But advocates of more far-reaching reform say that only a direct popular vote makes sense. At present, the idea of securing a constitutional amendment to abolish the Electoral College seems far-fetched. Advocates of reform, however, see a potential workaround. The National Popular Vote Interstate Compact is an initiative that seeks to commit individual states to binding their electoral votes to the national popular-vote winner; the system would kick in once states with a majority of electoral votes have signed on.
The compact began with Every Vote Equal, a book that argues for the idea, and National Popular Vote, an advocacy group that lobbies states to join the compact. John Koza was the lead author of Every Vote Equal and a co-founder of National Popular Vote. Most states, he argues, are simply ignored politically, with almost all campaigning resources devoted to a handful of swing states at the expense of the rest of the country. A national popular vote would ameliorate the situation and, he believes, circumvent the need for a constitutional amendment.
Read: New York is the latest state to reject the Electoral College
Josephson, an opponent of the National Popular Vote compact, believes the plan would likely be struck down by the Supreme Court as an unconstitutional agreement between states, as it could be argued that the pact benefits its members at the expense of other states. He also contends that electors might break from the agreement when faced with the prospect of voting for candidates they disliked.
Faithless electors, those who do not vote for the candidate to whom they were pledged, are not inherently a hang-up for Josephson, however. He believes that repealing laws that punish faithless electors—28 states currently have such laws—could restore “the situation the Framers envisioned so that electors were not party hacks but could exercise their discretion and vote for who they actually think should be president.” The Electoral College, in this conception, would be a deliberative body that would decide the president largely independent of the outcome of the popular vote.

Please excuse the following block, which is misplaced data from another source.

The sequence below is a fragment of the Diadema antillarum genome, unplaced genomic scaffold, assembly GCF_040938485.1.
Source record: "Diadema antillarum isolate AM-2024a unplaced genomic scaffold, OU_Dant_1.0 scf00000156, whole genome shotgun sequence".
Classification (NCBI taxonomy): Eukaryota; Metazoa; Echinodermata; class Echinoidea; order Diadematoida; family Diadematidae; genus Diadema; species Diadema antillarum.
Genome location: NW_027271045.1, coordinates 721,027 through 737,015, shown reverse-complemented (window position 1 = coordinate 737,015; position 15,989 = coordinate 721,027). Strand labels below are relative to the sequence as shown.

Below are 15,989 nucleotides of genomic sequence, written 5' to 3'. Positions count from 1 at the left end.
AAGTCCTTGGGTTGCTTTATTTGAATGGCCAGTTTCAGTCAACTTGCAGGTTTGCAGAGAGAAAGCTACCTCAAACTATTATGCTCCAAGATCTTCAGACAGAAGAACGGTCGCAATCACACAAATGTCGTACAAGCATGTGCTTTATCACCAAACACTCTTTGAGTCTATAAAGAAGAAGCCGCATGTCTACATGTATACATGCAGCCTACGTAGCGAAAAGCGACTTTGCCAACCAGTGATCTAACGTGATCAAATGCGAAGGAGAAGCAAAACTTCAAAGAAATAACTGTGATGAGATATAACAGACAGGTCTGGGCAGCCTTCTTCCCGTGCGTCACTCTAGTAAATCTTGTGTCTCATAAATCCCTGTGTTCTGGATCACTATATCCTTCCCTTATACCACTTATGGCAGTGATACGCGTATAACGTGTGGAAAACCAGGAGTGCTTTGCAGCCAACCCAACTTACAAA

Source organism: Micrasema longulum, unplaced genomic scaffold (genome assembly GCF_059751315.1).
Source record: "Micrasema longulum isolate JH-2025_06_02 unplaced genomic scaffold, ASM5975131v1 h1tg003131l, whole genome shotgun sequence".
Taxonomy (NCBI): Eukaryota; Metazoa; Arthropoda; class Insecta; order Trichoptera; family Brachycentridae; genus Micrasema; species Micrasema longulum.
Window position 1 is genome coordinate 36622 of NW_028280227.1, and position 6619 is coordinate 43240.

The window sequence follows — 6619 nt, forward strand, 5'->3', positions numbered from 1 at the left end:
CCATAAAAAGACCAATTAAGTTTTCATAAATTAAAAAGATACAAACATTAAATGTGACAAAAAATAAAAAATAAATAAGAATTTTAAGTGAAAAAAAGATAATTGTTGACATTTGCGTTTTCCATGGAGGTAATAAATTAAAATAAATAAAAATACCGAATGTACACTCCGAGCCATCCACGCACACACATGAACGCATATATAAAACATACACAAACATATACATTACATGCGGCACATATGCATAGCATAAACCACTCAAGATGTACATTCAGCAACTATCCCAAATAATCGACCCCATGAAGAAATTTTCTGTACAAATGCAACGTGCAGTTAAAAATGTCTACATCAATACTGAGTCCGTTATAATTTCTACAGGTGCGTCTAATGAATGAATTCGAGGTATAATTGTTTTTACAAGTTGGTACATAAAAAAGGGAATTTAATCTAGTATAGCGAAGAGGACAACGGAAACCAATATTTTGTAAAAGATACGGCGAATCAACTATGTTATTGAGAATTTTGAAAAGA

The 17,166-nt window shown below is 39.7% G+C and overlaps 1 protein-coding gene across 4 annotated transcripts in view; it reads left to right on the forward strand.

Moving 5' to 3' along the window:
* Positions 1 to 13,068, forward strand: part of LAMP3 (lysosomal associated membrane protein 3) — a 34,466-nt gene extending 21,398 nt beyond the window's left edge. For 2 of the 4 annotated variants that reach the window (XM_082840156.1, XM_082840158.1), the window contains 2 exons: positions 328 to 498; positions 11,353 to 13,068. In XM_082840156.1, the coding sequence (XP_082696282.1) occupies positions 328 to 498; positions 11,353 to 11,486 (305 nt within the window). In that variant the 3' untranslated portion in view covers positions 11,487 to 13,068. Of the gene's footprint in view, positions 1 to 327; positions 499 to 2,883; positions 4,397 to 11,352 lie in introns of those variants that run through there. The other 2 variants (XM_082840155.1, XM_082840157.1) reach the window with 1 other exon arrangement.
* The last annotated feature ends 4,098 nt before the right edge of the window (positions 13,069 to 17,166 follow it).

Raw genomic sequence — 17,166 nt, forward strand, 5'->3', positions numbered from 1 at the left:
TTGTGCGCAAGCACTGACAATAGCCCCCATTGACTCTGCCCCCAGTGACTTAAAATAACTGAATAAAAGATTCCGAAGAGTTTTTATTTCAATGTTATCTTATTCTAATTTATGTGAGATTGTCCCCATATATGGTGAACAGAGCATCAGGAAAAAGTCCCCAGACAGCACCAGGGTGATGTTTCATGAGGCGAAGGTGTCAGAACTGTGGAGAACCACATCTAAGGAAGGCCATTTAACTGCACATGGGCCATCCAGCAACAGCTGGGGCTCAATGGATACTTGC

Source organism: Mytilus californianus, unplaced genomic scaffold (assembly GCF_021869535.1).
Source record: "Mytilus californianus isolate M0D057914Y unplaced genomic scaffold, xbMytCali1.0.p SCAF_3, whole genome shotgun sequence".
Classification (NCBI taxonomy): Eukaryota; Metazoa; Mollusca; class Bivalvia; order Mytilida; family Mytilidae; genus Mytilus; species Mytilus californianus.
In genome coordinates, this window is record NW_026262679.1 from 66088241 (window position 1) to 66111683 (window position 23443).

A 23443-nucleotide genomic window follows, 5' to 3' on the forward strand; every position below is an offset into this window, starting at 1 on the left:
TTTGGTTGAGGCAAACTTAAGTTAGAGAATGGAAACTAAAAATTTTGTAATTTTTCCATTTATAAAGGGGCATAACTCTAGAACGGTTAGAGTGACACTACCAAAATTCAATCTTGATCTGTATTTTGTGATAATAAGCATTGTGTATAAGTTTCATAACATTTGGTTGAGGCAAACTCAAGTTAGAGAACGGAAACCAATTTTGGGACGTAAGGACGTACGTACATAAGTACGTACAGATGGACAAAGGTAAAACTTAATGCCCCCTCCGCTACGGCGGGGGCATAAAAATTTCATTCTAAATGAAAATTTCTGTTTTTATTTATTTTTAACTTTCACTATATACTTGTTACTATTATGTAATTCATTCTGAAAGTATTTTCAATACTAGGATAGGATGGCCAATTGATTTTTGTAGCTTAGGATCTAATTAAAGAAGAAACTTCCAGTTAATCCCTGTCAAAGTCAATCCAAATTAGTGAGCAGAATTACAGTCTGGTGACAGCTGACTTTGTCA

John Feerick, a professor and former dean at Fordham Law School who advised the American Bar Association during the Bayh hearings and testified before the Subcommittee on Constitutional Amendments, noted that even in the early 1820s, the Framers’ intent was largely understood to be kaput. Political parties undermined the conception of the Electoral College as a deliberative body, resulting first in Adams’s win in 1824 in the House and later in increasing use of the Electoral College as an occasionally disruptive middleman between the electorate and the presidency.
Another problem haunts the Electoral College: There’s no consensus on who benefits from the system. Both opponents and supporters say it’s smaller states. The argument goes like this: Because each state gets a two-vote bonus in the college, relative to its normal allocation of seats in the House of Representatives, voters in smaller states are disproportionately represented, since two extra votes go further in Wyoming (population 579,000) than California (population 39.5 million). But that’s missing the point, according to John F. Banzhaf III, a law professor at George Washington University who pioneered mathematical analysis of the Electoral College’s impact in a major 1968 study.